Since First Surgeon General Report On Tobacco Products 50 Years Ago, Tighter Government Regulations Have Saved Countless American Lives
Gerard LeBlond for redorbit.com – Your Universe Online
The first Surgeon General’s Report about smoking and its health risks was issued in 1964. This year marks its 50th anniversary. Since then, much progress has been made, with the number of adults smoking being cut by half. However, the use of tobacco products is still the number one cause of disabilities and death in the country.
According to a study published January 7, 2014 in the Journal of the American Medical Association (JAMA), the 1964 report by the Surgeon General that featured tobacco’s effect on health, as well as tobacco control, has helped eight million people extended their lives 20 years.
David T. Levy, PhD, from Georgetown Lombardi Comprehensive Cancer Center, and the senior author of the study says, “The report and subsequent tobacco control efforts represent the most dramatic and successful public health campaign in modern history, in terms of benefit to the entire population.”
He added, “In 1964, more than 40 percent Americans [sic] adults smoked, and now, 50 years later, less than 20 percent use cigarettes. Our research suggests that this dramatic reduction is due to the 1964 Surgeon General’s report and the tobacco control activity that followed. While this is a significant public health achievement, we have much more to do — smoking continues to be the leading contributor to the nation’s death toll.”
In the past 50 years, an estimated 17.6 million smoking-related deaths have occurred, with 6.6 million of them occurring in people below the age of 65, according to the researchers.
The study was led by Theodore Holford, PhD, of Yale School of Public Health, along with others from the University of Michigan and the Fred Hutchinson Cancer Research Center.
The study involved examining smoking patterns up through 1964, then using those statistics to determine what most likely would have happened if there was no tobacco control or warning labels on cigarette packages. They compared the estimated deaths in the study to actual deaths and found that an estimated 157 million years of life were saved. Approximately 5.3 million of the lives saved were in men and 2.7 million were in women.
“An estimated 31 percent of premature deaths were avoided by this effort, but even more encouraging is the steady progress that was achieved over the past half-century, beginning with a modest 11 percent in the first decade to 48 percent of the estimate what we would have seen from 2004 to 2012 in the absence of tobacco control,” said Holford.
“Today, a 40-year-old man can expect on average to live 7.8 years longer than he would have in 1964, and 30 percent of that improvement can be attributed to tobacco control. The gains for women have been slightly less, 5.4 years, but tobacco control accounts for 29 percent of that benefit.”
Tobacco control, consisting of warnings and higher cost per packs, have contributed to reduced smoking among adults.
Although the percentage of smokers has decreased, the number of cigarette smokers has increased worldwide due to the increase in population, according to the study.
The study revealed that smoking among women decreased by 42 percent, and among men by 25 percent between 1980 and 2012. Four countries — Canada, Iceland, Mexico and Norway — have reduced smoking in both men and women by over 50 percent since 1980.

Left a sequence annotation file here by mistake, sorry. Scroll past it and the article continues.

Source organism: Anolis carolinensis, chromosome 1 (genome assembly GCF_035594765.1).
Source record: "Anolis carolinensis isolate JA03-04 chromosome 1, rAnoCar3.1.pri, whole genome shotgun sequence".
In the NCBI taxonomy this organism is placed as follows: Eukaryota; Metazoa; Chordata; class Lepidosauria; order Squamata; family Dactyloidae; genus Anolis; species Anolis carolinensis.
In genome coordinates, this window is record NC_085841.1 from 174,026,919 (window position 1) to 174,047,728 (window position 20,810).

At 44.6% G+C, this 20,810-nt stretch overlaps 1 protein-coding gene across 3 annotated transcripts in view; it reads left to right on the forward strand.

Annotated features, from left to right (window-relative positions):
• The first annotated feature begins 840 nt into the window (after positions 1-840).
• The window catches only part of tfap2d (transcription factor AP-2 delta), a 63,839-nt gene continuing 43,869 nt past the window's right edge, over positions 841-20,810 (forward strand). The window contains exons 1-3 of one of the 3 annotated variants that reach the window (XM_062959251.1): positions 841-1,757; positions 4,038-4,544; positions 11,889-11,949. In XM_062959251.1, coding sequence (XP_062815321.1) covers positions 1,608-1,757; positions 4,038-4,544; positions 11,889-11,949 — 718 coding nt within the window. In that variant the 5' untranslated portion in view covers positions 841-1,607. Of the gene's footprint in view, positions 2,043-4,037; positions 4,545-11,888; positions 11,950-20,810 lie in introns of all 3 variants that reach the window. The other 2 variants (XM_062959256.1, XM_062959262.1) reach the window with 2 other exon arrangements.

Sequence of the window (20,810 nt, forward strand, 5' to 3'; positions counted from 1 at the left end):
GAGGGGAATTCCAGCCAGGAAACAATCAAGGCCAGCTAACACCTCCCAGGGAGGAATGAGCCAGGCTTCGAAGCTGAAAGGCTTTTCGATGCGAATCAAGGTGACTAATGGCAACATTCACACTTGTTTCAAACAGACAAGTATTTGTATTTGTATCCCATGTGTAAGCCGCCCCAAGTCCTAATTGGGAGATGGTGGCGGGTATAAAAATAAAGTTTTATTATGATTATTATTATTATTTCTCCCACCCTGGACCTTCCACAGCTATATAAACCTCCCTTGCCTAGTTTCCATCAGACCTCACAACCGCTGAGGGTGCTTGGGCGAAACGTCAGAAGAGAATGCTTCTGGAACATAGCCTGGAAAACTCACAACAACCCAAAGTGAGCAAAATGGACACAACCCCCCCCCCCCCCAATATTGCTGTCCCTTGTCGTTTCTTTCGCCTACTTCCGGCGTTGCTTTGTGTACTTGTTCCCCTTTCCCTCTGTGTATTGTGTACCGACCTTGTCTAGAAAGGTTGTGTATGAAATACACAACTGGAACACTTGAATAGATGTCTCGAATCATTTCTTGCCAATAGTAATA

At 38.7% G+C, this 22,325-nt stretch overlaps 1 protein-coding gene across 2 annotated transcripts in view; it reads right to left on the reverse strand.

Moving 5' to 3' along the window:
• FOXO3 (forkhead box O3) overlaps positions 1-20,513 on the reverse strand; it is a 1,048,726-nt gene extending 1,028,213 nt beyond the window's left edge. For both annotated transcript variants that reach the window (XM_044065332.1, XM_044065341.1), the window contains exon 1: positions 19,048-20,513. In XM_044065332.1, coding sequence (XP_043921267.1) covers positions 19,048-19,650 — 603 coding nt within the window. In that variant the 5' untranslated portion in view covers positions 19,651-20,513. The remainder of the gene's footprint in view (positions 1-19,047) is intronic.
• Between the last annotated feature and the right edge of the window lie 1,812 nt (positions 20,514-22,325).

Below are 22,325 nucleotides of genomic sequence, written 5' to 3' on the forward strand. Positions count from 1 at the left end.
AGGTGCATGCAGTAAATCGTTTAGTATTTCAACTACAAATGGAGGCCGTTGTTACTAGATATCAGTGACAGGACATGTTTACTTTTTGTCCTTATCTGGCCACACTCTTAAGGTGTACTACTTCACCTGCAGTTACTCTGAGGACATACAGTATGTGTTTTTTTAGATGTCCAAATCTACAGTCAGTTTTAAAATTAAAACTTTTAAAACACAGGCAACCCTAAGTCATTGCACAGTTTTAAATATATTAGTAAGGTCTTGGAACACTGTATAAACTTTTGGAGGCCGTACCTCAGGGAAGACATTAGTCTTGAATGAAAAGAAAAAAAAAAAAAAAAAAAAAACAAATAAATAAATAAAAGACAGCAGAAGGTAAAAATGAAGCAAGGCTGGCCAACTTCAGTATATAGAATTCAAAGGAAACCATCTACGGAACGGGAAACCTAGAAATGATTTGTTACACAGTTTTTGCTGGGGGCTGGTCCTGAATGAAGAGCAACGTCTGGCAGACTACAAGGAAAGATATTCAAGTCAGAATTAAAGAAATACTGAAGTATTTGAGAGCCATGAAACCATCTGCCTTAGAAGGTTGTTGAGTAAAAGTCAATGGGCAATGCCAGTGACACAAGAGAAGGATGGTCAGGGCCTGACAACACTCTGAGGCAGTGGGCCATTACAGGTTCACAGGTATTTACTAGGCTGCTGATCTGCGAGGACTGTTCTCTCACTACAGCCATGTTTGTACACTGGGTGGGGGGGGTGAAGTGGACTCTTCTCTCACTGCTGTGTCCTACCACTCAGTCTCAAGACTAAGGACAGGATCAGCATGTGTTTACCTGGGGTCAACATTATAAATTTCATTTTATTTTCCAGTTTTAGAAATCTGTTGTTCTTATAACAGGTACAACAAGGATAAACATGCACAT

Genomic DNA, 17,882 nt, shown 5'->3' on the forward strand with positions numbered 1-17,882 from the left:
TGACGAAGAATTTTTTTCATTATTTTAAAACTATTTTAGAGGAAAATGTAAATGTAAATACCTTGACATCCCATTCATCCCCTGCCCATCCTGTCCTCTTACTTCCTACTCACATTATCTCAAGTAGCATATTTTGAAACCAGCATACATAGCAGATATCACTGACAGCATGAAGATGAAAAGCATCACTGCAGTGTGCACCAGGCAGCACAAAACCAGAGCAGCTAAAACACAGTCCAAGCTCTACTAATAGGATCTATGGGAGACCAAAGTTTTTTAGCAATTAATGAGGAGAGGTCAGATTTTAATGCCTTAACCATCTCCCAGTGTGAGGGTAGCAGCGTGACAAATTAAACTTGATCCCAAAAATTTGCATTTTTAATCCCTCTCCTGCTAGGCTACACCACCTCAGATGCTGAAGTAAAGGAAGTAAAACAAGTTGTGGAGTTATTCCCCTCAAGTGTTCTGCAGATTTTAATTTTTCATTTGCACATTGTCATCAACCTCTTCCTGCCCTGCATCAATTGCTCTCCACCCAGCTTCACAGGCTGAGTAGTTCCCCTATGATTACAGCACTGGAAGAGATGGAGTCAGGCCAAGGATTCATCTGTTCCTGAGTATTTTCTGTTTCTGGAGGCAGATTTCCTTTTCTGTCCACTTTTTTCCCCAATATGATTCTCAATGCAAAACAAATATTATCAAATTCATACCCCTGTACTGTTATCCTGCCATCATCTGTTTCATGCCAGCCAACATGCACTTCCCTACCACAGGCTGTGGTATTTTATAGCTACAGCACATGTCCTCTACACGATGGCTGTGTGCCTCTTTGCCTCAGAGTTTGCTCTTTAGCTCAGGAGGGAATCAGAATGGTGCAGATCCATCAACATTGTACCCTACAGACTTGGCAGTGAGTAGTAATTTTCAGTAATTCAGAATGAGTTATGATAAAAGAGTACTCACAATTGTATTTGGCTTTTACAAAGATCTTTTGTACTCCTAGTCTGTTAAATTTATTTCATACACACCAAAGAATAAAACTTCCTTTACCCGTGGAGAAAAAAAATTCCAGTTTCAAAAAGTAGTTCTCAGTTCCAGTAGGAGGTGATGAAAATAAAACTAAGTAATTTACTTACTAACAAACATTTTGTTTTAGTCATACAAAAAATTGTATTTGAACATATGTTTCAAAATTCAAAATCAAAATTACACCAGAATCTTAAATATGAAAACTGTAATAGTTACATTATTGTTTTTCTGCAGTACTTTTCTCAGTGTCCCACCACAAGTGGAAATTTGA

Dr. Christopher Murray, who is the director of the Institute for Health Metrics and Evaluation (IHME) said, “Despite the tremendous progress made on tobacco control, much more remains to be done. We have the legal means to support tobacco control, and where we see progress being made we need to look for ways to accelerate that progress. Where we see stagnation, we need to find out what’s going wrong.”
The study found that more than six trillion cigarettes are smoked around the world and in 75 countries an average of 20 cigarettes per day were lit up by each smoker in 2012.
“Tobacco control is particularly urgent in countries where the number of smokers is increasing,” said Alan Lopez, Laureate Professor at the University of Melbourne. “Since we know that half of all smokers will eventually be killed by tobacco, greater numbers of smokers will mean a massive increase in premature deaths in our lifetime.”
“Although in several countries substantial uncertainty remains in monitoring tobacco exposure and estimating the disease burden associated with it, there can be no doubt that both are large. Policies and strategies to improve global health must include comprehensive efforts to control tobacco use, as envisaged under the Framework Convention on Tobacco Control. But implementation of policies is not enough; countries, and the global health community, need to collect timely, reliable, and detailed information on the effect of those policies, particularly among vulnerable populations and those being directly targeted by the tobacco industry. If global tobacco control is to benefit from concerted policy action, population-level surveillance of tobacco use and its health effects needs to be strengthened and routinely used to evaluate the impact of tobacco control strategies,” the authors write.
The 1964 tobacco report was released by then Surgeon General Luther Terry. He started a committee who reviewed 7,000 scientific articles and worked alongside more than 150 consultants to gather information for his report. The time of the report’s release — which was on a Saturday — was to gain maximum media coverage for Sunday newspapers. He later referred to the report as a “bombshell.”
The original report sparked levels of the government and businesses to initiate efforts to control smoking. Some of them include, warning labels on cigarette packages, increased taxes, advertising restrictions, limit public smoking areas and products and programs to help people stop smoking.